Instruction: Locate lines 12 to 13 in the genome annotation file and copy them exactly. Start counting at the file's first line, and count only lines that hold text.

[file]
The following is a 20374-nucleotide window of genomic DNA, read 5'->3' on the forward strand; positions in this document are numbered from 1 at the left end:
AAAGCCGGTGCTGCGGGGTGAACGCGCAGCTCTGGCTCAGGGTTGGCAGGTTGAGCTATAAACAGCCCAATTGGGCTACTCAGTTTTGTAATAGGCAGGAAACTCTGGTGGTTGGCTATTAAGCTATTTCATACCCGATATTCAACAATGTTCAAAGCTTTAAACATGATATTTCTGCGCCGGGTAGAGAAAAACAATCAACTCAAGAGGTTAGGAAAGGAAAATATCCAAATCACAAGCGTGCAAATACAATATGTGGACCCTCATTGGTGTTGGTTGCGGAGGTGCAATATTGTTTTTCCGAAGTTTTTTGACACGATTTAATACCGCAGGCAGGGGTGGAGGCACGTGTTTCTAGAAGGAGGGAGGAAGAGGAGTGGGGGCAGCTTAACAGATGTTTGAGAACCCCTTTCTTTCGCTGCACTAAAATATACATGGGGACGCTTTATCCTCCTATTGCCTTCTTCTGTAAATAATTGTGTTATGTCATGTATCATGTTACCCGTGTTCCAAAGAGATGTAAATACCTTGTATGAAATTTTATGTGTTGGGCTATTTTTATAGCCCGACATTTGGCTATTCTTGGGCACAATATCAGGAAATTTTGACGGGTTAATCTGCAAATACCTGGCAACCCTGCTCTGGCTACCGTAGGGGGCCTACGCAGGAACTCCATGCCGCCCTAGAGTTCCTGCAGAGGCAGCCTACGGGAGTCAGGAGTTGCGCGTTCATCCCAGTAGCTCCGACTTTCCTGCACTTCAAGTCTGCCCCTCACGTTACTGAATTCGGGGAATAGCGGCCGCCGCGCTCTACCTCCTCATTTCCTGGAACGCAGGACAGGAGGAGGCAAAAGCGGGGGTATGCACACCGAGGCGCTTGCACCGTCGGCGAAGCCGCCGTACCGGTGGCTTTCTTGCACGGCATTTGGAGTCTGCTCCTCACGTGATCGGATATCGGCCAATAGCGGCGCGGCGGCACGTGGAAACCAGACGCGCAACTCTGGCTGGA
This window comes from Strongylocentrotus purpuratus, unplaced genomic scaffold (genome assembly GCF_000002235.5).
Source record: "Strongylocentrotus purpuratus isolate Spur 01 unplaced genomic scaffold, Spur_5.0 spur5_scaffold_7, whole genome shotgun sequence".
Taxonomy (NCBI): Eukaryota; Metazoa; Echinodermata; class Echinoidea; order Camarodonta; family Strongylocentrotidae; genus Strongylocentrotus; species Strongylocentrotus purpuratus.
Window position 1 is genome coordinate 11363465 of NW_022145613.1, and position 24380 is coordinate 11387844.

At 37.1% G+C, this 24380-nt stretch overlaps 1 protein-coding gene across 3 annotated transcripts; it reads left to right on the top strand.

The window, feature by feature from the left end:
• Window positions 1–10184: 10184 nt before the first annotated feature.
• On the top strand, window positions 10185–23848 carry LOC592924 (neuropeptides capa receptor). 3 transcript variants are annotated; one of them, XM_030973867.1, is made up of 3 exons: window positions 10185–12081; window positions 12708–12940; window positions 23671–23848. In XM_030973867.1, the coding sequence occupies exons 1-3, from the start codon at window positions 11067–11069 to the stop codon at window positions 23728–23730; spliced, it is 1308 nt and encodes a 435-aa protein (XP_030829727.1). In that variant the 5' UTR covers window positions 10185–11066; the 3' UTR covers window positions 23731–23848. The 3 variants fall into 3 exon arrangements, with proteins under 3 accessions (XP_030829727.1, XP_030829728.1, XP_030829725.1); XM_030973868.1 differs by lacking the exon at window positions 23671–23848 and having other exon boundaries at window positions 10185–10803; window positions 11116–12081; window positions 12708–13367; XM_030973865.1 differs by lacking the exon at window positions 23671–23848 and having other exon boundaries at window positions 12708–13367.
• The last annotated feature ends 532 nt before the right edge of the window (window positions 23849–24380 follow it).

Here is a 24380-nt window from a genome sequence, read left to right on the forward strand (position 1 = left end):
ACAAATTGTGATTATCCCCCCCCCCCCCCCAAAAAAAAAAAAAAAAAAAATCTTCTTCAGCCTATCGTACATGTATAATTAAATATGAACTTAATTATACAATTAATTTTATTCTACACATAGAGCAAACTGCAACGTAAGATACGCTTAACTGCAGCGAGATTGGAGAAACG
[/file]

Here is a 24380-nt window from a genome sequence, read left to right on the forward strand (position 1 = left end):
ACAAATTGTGATTATCCCCCCCCCCCCCCCAAAAAAAAAAAAAAAAAAAATCTTCTTCAGCCTATCGTACATGTATAATTAAATATGAACTTAATTATACAATTAATTTTATTCTACACATAGAGCAAACTGCAACGTAAGATACGCTTAACTGCAGCGAGATTGGAGAAACG